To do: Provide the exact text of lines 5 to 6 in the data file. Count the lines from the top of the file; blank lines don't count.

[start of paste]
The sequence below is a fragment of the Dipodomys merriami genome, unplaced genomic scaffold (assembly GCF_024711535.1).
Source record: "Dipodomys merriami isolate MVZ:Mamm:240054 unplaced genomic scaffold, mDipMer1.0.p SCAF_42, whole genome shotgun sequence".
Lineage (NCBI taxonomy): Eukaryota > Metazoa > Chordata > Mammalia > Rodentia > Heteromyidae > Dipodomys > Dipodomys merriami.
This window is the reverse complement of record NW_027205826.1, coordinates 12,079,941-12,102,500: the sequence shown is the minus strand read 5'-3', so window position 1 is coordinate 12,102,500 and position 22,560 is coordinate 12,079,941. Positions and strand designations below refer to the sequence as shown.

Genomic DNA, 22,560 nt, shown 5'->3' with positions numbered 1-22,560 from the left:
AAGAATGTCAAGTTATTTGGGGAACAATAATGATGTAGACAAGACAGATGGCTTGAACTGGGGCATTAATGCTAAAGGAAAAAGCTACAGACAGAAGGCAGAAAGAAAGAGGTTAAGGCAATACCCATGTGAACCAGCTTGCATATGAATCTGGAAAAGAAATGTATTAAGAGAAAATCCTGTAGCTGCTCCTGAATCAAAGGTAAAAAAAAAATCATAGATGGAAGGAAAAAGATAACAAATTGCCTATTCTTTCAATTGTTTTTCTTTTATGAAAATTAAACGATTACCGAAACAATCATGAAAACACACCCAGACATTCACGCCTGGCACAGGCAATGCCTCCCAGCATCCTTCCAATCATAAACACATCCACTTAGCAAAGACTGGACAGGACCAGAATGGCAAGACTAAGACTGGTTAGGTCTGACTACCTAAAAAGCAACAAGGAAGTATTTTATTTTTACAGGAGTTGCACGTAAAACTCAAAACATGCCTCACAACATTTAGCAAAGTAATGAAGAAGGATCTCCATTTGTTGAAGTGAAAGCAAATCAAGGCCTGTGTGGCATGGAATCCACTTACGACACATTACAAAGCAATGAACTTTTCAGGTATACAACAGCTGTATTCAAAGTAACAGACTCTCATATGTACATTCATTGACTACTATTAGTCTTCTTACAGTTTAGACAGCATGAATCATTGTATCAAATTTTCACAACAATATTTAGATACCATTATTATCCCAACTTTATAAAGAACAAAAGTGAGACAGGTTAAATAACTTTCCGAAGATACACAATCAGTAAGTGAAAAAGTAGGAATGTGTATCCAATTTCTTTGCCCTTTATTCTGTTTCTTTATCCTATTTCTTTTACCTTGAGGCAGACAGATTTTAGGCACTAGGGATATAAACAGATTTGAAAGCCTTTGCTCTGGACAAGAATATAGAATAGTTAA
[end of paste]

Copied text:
Genomic DNA, 22,560 nt, shown 5'->3' with positions numbered 1-22,560 from the left:
AAGAATGTCAAGTTATTTGGGGAACAATAATGATGTAGACAAGACAGATGGCTTGAACTGGGGCATTAATGCTAAAGGAAAAAGCTACAGACAGAAGGCAGAAAGAAAGAGGTTAAGGCAATACCCATGTGAACCAGCTTGCATATGAATCTGGAAAAGAAATGTATTAAGAGAAAATCCTGTAGCTGCTCCTGAATCAAAGGTAAAAAAAAAATCATAGATGGAAGGAAAAAGATAACAAATTGCCTATTCTTTCAATTGTTTTTCTTTTATGAAAATTAAACGATTACCGAAACAATCATGAAAACACACCCAGACATTCACGCCTGGCACAGGCAATGCCTCCCAGCATCCTTCCAATCATAAACACATCCACTTAGCAAAGACTGGACAGGACCAGAATGGCAAGACTAAGACTGGTTAGGTCTGACTACCTAAAAAGCAACAAGGAAGTATTTTATTTTTACAGGAGTTGCACGTAAAACTCAAAACATGCCTCACAACATTTAGCAAAGTAATGAAGAAGGATCTCCATTTGTTGAAGTGAAAGCAAATCAAGGCCTGTGTGGCATGGAATCCACTTACGACACATTACAAAGCAATGAACTTTTCAGGTATACAACAGCTGTATTCAAAGTAACAGACTCTCATATGTACATTCATTGACTACTATTAGTCTTCTTACAGTTTAGACAGCATGAATCATTGTATCAAATTTTCACAACAATATTTAGATACCATTATTATCCCAACTTTATAAAGAACAAAAGTGAGACAGGTTAAATAACTTTCCGAAGATACACAATCAGTAAGTGAAAAAGTAGGAATGTGTATCCAATTTCTTTGCCCTTTATTCTGTTTCTTTATCCTATTTCTTTTACCTTGAGGCAGACAGATTTTAGGCACTAGGGATATAAACAGATTTGAAAGCCTTTGCTCTGGACAAGAATATAGAATAGTTAA